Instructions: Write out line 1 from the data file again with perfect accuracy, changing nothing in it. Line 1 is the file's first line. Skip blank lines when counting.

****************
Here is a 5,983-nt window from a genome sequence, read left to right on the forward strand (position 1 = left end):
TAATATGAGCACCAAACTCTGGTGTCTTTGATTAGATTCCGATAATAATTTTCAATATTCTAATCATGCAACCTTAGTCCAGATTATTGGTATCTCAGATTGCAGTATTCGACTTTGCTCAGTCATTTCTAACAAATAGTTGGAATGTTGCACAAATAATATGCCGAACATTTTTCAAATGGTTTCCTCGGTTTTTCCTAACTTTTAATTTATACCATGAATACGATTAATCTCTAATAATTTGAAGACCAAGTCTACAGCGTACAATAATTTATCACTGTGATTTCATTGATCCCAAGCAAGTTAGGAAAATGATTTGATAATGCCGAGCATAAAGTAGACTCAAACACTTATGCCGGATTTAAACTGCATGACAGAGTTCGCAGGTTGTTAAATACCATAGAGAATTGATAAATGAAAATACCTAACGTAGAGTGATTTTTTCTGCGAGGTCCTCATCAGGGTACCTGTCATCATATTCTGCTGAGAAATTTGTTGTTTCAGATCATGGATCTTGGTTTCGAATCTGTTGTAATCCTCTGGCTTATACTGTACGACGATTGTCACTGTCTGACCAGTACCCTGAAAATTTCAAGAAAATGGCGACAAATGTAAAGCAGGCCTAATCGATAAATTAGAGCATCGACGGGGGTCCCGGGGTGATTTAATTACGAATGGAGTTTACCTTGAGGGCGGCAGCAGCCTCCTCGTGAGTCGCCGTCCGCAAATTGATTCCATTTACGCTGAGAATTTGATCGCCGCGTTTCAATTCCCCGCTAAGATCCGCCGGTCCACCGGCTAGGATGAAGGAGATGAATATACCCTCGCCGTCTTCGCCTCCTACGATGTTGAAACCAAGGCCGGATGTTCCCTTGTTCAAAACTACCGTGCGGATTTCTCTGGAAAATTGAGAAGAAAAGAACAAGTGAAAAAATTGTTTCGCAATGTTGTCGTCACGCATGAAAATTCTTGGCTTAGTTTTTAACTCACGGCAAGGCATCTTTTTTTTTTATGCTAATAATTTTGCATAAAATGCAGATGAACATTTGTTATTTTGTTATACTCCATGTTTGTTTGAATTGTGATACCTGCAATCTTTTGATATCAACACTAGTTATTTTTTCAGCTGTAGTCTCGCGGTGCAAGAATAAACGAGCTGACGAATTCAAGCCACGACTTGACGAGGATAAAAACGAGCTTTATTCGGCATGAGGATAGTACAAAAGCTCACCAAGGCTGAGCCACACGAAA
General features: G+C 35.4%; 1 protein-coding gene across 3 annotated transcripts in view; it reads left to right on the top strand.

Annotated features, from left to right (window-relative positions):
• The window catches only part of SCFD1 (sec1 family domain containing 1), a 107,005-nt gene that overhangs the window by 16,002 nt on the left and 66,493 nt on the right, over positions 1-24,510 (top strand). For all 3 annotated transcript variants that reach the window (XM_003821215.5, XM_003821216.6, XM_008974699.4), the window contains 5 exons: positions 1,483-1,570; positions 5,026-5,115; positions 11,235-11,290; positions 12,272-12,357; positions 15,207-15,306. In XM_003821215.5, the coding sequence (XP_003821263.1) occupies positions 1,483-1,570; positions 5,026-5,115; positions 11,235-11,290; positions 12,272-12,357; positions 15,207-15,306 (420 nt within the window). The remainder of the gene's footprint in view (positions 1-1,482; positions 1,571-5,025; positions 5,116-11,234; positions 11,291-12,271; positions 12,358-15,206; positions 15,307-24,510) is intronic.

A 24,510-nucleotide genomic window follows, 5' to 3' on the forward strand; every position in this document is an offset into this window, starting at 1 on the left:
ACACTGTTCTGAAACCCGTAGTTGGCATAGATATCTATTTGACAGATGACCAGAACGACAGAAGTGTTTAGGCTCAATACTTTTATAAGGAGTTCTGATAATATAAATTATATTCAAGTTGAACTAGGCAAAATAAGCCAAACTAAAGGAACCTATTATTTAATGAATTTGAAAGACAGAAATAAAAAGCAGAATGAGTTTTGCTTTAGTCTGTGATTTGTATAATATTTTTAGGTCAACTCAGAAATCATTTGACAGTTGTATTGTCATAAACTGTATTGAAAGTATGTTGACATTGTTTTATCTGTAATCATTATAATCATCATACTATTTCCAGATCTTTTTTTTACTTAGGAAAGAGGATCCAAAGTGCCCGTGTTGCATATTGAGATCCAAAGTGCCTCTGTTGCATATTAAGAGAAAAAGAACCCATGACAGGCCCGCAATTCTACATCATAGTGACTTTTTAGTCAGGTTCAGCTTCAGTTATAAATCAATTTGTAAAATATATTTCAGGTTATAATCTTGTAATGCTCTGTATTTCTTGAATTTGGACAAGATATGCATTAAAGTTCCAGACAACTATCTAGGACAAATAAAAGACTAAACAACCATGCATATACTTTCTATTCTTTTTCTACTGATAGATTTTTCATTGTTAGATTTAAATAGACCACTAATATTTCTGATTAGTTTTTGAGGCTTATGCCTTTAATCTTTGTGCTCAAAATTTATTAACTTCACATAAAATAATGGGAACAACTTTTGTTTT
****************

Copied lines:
Here is a 5,983-nt window from a genome sequence, read left to right on the forward strand (position 1 = left end):